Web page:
Floods and a Flood of Financial Aid

At long last, we’ve stopped talking about the power situation in Ghana.  But, we might just miss the electricity issues.  Sometimes, a lack of power is preferable to flooding and football inquests.  And that’s not all that’s happening in Ghana.  It looks like everything is beginning to move again in the country… from all that water, to girls trying to earn a living for their education.

Of course, the floods are at the forefront of everyone’s mind.  The damage to property and the devastation left in the wake of the floods would be enough to move anyone.  But the eruption of a gas station, killing over 150 people is really too much to bear.  The rains were a welcome way to keep electricity flowing until they brought death.  Now more than ever, the country needs to consider which areas of development are crucial at this moment… and in the future – and then, we’ll need to find the money to get cracking on those issues.

The money coming in from the EU will certainly be a help on the path to development.  Very soon, Ghana will find an additional EUR 161.38 million in its coffers.  This money has been earmarked for four different areas of development.  Healthcare development will see a much-needed increase in funds, as will governmental service delivery.  And, a large share of the cash will go towards and overall development plan that addresses several areas of concern.

One hopes that the government will remain transparent on the spending of these funds.  Misappropriation is a hot topic across the globe at the moment.  Not only have top level FIFA officials and the organization as a whole been called into question; we see the same sort of investigation into the Ghana Football Association.  It’s almost frightening how much money has evaporated and can only hope that our beloved Black Stars don’t suffer reprisals at a time when the entire soccer world is about to be transformed.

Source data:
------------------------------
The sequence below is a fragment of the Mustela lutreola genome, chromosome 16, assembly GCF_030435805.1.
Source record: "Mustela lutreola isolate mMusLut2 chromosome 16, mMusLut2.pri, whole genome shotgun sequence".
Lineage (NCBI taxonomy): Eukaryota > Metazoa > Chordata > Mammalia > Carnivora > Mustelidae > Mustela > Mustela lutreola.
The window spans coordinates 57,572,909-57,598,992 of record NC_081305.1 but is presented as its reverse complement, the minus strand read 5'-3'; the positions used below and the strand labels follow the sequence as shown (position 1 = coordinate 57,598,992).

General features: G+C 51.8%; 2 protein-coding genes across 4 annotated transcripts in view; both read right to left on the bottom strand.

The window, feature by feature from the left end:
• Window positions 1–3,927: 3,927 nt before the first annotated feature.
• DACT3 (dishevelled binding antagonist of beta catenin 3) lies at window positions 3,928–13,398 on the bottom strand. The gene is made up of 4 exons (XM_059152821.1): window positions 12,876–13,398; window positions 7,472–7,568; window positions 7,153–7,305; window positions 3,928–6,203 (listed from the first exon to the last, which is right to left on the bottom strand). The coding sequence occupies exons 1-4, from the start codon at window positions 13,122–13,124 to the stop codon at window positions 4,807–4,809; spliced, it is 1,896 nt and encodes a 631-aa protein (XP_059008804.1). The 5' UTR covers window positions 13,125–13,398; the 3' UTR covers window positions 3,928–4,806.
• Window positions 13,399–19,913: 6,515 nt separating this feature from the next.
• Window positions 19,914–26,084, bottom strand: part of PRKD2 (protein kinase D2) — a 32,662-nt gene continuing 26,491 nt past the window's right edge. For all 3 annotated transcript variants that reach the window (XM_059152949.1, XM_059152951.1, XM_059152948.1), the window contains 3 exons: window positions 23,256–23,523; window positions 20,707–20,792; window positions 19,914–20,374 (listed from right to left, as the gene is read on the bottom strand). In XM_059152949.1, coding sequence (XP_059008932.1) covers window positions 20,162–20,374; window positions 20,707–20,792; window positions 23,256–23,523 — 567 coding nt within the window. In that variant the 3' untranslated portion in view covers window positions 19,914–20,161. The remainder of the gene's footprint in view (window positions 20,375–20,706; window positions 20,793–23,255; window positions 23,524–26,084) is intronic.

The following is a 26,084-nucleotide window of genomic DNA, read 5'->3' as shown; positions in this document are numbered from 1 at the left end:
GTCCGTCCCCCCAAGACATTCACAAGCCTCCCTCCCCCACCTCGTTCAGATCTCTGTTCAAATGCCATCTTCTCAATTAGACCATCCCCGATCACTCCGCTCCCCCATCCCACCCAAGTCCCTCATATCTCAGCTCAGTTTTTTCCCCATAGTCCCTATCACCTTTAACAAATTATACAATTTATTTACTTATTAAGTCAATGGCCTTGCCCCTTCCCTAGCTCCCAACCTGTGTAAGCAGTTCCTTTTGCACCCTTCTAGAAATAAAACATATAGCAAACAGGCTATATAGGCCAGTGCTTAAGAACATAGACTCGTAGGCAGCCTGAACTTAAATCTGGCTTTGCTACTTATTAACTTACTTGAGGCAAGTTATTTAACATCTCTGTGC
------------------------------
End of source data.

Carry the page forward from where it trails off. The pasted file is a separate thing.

Still, it would be nice if we could focus on the plight of our football players for more than a few minutes.  We also need to worry about clinical tests for an Ebola vaccine.  Although the FDA has approved the composition of the vaccine, one can’t help but wonder why tests will be run in Ghana.  If they are so safe, perhaps clinical tests should be done in the United States.  After all the Food and Drug Administration is an American organisation and clearly concerned about the outcome of these tests.  Although the latest Ebola outbreak didn’t hit home on Ghanaian soil, the region is still reeling and far too vulnerable.

However, as organisations such as Public Radio International bring attention to the plight of Accra’s carry girls, one can only assume we are moving forward.  It’s not wonderful to hear about the struggles of any child hoping to receive education and fair treatment; this news story suggests that the international community is taking notice of the issues that extend beyond football, flooding, and financial aid.

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